Plans for the West Kimberley Prison are progressing well with architects now engaged, surveyors on site, one community advisory group established and another in the advanced planning stages.
Corrective Services Minister Margaret Quirk today visited the prison site, six kilometres south of Derby, to deliver a project update.
“As I have said all along, I am determined that this facility will be different from existing prisons in WA,” Ms Quirk said.
“It is being designed to specifically meet the needs of Aboriginal offenders, setting a benchmark for future prisons and the management of Aboriginal prisoners.
“Two architectural companies have joined forces for this project: The Architectural Group (TAG) and Iredale, Pederson, Hook (IPH).
“TAG has extensive experience in designing custodial facilities, while IPH have worked extensively in the Kimberley designing Aboriginal community housing.
“Together, I have confidence in them fulfilling the vision for this prison.”
The prison’s 50ha site will be surrounded by an extensive buffer zone and will have a minimal visual impact on the surrounding area and the Derby town site.
“The site will not be cleared entirely; we have surveyors currently identifying which trees need to be preserved for both cultural significance and to be used for shade,” the Minister said.
“Community input into the process continues to be an integral part of this project, with two special community groups established to provide advice to the Department of Corrective Services about the cultural requirements of the future prison population and to inform Derby locals about the new development.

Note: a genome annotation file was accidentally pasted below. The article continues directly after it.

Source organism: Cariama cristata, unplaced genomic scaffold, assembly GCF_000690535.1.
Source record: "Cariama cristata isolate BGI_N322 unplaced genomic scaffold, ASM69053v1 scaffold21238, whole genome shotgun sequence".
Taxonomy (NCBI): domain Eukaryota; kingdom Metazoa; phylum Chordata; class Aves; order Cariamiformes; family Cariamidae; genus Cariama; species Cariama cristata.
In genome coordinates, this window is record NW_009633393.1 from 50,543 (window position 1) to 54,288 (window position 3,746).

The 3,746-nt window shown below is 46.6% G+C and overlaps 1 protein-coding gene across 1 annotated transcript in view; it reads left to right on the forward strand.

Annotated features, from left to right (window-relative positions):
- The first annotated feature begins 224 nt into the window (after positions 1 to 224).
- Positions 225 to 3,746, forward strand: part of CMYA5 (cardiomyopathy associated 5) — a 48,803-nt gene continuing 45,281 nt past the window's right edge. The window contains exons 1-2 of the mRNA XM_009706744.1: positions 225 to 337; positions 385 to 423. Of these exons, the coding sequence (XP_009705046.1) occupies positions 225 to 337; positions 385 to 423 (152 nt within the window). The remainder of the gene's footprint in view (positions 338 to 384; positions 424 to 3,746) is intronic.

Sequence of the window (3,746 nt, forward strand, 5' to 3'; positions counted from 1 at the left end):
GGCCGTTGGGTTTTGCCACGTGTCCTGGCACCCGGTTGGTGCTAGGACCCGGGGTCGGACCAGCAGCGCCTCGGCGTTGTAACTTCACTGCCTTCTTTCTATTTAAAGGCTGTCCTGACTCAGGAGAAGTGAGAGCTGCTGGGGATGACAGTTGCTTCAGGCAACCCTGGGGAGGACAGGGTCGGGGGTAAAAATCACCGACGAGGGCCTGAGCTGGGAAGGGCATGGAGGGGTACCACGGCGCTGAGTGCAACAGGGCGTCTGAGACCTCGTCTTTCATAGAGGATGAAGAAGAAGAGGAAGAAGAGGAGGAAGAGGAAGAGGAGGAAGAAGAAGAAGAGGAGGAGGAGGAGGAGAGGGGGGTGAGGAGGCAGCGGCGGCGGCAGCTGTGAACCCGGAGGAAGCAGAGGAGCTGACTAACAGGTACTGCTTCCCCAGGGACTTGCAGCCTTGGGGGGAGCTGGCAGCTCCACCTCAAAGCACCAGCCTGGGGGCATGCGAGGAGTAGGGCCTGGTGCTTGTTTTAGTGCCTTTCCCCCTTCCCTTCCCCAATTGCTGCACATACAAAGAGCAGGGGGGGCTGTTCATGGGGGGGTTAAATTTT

“The Derby Community Reference Group is up and running and I had my first meeting with the group this morning.
“It will focus on the need to inform Derby residents of the development and to consider ways in which they can positively contribute to the new facility.
“Nominations for the second group, the Kimberley Cultural Advisory Group, close on Friday.
“This group will reflect the requirements of the facility to be culturally aware and sensitive to the needs of a predominately Aboriginal prison population.
“It will provide advice on cultural protocols, local practices and culturally appropriate services and programs with representatives from across the region.
“This $93million commitment by the Western Australian Government to improving custodial services in the Kimberley will be the first prison in Australia designed, constructed and operated to meet the unique cultural needs of Aboriginal people.”
The facility will accommodate 150 prisoners of varying security classifications, with separate areas for men and women.
Minister's Office - 9213 7000